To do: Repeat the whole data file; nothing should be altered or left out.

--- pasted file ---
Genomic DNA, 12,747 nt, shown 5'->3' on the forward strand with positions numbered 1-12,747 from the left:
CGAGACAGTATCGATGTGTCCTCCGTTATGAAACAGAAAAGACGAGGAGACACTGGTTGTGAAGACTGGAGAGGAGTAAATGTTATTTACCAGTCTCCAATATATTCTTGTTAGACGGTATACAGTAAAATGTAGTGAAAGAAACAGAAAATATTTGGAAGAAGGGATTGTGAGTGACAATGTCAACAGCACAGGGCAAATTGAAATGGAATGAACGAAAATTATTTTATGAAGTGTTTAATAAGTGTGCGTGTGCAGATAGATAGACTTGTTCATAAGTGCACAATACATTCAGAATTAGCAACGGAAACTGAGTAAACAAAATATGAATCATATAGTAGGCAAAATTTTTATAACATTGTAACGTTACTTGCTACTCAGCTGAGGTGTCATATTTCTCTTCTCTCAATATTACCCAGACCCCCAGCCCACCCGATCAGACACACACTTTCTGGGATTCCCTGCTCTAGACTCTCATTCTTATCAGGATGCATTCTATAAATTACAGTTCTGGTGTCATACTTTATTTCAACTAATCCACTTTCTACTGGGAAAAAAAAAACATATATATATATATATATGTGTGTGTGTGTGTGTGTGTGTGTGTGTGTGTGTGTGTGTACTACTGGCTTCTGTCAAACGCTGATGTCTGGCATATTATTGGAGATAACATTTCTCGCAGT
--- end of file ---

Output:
Genomic DNA, 12,747 nt, shown 5'->3' on the forward strand with positions numbered 1-12,747 from the left:
CGAGACAGTATCGATGTGTCCTCCGTTATGAAACAGAAAAGACGAGGAGACACTGGTTGTGAAGACTGGAGAGGAGTAAATGTTATTTACCAGTCTCCAATATATTCTTGTTAGACGGTATACAGTAAAATGTAGTGAAAGAAACAGAAAATATTTGGAAGAAGGGATTGTGAGTGACAATGTCAACAGCACAGGGCAAATTGAAATGGAATGAACGAAAATTATTTTATGAAGTGTTTAATAAGTGTGCGTGTGCAGATAGATAGACTTGTTCATAAGTGCACAATACATTCAGAATTAGCAACGGAAACTGAGTAAACAAAATATGAATCATATAGTAGGCAAAATTTTTATAACATTGTAACGTTACTTGCTACTCAGCTGAGGTGTCATATTTCTCTTCTCTCAATATTACCCAGACCCCCAGCCCACCCGATCAGACACACACTTTCTGGGATTCCCTGCTCTAGACTCTCATTCTTATCAGGATGCATTCTATAAATTACAGTTCTGGTGTCATACTTTATTTCAACTAATCCACTTTCTACTGGGAAAAAAAAAACATATATATATATATATATGTGTGTGTGTGTGTGTGTGTGTGTGTGTGTGTGTGTGTGTACTACTGGCTTCTGTCAAACGCTGATGTCTGGCATATTATTGGAGATAACATTTCTCGCAGT